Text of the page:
Flying Cars By Alejandro Burdisio

Alejandro Burdisio is an illustrator from Cordoba, Argentina who worked as an architectural illustrator in Argentina and abroad for over twenty years. Several years ago, he began to dabble in humor and cartoons. While still working as a draftsman, he developed an interest in fantasy art and started working with various publishers, video game makers and international newspapers. He has had his work published in the journal "The Murciélaga" and in 2010 published his first book of humor, "Burda World". Burdisio provides illustration workshops and seminars at the Faculty of Architecture at the National University of Córdoba, in Argentina and participates in many artistic events.
19 Aug 2014 17:10:00
Siberian Flying Squirrels By Masatsugu Ohashi

A photographer has taken pictures of the Siberian flying squirrel. The adorable nocturnal animal was snapped on the Japanese island of Hokkaido by Masatsugu Ohashi.
25 Mar 2013 11:14:00
Geese VS Wall

This building in North Yorkshire, England is situated on the migration routes of wild geese. In cloudy weather, the gray color of the wall blends into the color of the sky with the result that many birds fly beak first into the side of the building. The owner contacted the authorities of the city for assistance and they have appealed to the public for artists who have a good concept for the wall’s design.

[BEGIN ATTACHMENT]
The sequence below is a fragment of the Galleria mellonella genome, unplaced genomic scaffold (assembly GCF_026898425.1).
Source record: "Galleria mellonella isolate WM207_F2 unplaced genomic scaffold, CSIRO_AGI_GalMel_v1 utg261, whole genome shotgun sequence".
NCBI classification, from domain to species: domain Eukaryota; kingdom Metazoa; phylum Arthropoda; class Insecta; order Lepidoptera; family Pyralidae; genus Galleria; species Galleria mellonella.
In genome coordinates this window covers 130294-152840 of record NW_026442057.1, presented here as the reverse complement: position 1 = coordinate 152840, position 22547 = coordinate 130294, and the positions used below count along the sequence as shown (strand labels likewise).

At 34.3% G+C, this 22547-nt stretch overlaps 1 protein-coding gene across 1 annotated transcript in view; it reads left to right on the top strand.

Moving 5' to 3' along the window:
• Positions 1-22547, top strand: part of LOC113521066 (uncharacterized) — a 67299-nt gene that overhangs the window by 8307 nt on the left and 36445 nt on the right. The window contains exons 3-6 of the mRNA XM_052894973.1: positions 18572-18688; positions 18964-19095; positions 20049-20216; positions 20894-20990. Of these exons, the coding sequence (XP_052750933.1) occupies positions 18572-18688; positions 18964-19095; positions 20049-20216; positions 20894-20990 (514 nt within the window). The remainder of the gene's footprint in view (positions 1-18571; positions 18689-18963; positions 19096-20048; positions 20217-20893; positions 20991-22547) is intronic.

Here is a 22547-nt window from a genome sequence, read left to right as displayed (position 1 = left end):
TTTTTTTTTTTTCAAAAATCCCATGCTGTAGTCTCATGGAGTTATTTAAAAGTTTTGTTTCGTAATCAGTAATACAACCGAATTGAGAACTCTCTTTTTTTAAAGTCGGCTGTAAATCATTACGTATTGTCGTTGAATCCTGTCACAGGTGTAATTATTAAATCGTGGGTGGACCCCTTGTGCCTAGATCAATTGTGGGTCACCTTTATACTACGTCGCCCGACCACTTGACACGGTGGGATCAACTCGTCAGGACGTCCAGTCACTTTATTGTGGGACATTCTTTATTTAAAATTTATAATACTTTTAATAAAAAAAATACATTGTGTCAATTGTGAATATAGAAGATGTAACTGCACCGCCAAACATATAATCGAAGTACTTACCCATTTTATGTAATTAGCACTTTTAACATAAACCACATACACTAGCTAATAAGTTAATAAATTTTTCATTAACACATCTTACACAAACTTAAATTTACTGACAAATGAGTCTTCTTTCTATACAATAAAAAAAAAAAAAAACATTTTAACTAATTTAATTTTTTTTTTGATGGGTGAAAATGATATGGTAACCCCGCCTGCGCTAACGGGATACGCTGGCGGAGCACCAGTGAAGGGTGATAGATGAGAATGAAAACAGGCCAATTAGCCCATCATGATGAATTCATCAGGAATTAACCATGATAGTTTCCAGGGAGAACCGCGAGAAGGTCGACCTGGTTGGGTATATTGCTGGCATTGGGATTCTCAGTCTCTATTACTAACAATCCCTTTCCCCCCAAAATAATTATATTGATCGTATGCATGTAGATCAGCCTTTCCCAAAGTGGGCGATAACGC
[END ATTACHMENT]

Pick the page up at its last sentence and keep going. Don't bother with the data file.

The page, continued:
04 Mar 2013 11:42:00
Real-life Up House Flys

Adventurer Jonathan Trappe, successfully flew a house over 20,000 feet in the air, lifted by helium-filled balloons in Leon, Mexico, as inspired by the Pixar film Up.
28 Nov 2012 10:14:00
 Flying Squirrel

Flying squirrels are not capable of powered flight like birds or bats; instead, they glide between trees. They are capable of obtaining lift within the course of these flights, with flights recorded to 90 meters (295 ft). The direction and speed of the animal in midair is varied by changing the positions of its two arms and legs, largely controlled by small cartilaginous wrist bones. This changes the tautness of the patagium, a furry parachute-like membrane that stretches from wrist to ankle. It has a fluffy tail that stabilizes in flight. The tail acts as an adjunct airfoil, working as an air brake before landing on a tree trunk.
07 Aug 2012 16:29:00